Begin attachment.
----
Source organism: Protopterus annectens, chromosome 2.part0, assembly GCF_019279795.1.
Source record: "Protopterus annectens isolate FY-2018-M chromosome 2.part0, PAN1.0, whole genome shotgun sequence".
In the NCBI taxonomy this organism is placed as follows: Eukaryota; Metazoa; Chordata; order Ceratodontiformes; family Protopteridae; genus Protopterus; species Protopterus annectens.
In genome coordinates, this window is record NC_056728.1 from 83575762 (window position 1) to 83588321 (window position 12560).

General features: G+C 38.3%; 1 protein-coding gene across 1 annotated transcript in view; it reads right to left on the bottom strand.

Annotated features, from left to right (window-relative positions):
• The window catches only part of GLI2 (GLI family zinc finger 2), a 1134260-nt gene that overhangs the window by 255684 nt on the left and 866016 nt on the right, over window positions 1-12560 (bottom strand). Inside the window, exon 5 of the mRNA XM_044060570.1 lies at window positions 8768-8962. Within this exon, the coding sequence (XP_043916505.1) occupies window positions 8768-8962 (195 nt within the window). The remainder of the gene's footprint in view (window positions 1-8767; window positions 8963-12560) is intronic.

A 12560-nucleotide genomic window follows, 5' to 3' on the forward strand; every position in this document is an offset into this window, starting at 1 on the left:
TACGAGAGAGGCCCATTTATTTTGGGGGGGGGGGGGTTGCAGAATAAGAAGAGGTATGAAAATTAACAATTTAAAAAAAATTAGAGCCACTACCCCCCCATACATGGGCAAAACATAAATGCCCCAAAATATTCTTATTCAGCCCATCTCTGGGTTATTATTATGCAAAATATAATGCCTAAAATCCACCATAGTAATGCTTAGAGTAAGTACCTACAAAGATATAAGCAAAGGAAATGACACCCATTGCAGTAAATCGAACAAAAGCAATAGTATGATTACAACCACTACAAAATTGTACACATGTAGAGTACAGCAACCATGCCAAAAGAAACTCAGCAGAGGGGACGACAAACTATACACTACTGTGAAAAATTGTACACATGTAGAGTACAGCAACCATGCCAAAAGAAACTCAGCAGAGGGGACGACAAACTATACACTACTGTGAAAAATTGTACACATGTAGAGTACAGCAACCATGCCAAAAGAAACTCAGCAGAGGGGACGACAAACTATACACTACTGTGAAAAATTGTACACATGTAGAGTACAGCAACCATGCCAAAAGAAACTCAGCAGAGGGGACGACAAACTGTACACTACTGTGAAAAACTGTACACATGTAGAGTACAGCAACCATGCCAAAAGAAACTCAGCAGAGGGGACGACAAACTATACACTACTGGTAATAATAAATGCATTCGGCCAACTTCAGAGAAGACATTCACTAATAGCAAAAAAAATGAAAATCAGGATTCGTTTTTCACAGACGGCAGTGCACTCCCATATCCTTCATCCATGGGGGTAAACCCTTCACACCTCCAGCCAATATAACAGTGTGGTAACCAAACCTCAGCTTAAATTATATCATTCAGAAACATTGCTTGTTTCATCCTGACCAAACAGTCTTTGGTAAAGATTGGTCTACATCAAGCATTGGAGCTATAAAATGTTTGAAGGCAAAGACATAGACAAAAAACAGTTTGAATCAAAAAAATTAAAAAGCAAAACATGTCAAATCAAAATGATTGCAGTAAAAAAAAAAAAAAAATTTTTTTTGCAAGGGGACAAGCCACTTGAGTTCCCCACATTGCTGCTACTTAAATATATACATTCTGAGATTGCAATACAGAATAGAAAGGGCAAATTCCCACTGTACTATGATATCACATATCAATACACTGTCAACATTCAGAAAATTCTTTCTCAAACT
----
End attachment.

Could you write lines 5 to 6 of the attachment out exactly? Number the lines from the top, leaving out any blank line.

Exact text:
General features: G+C 38.3%; 1 protein-coding gene across 1 annotated transcript in view; it reads right to left on the bottom strand.

Annotated features, from left to right (window-relative positions):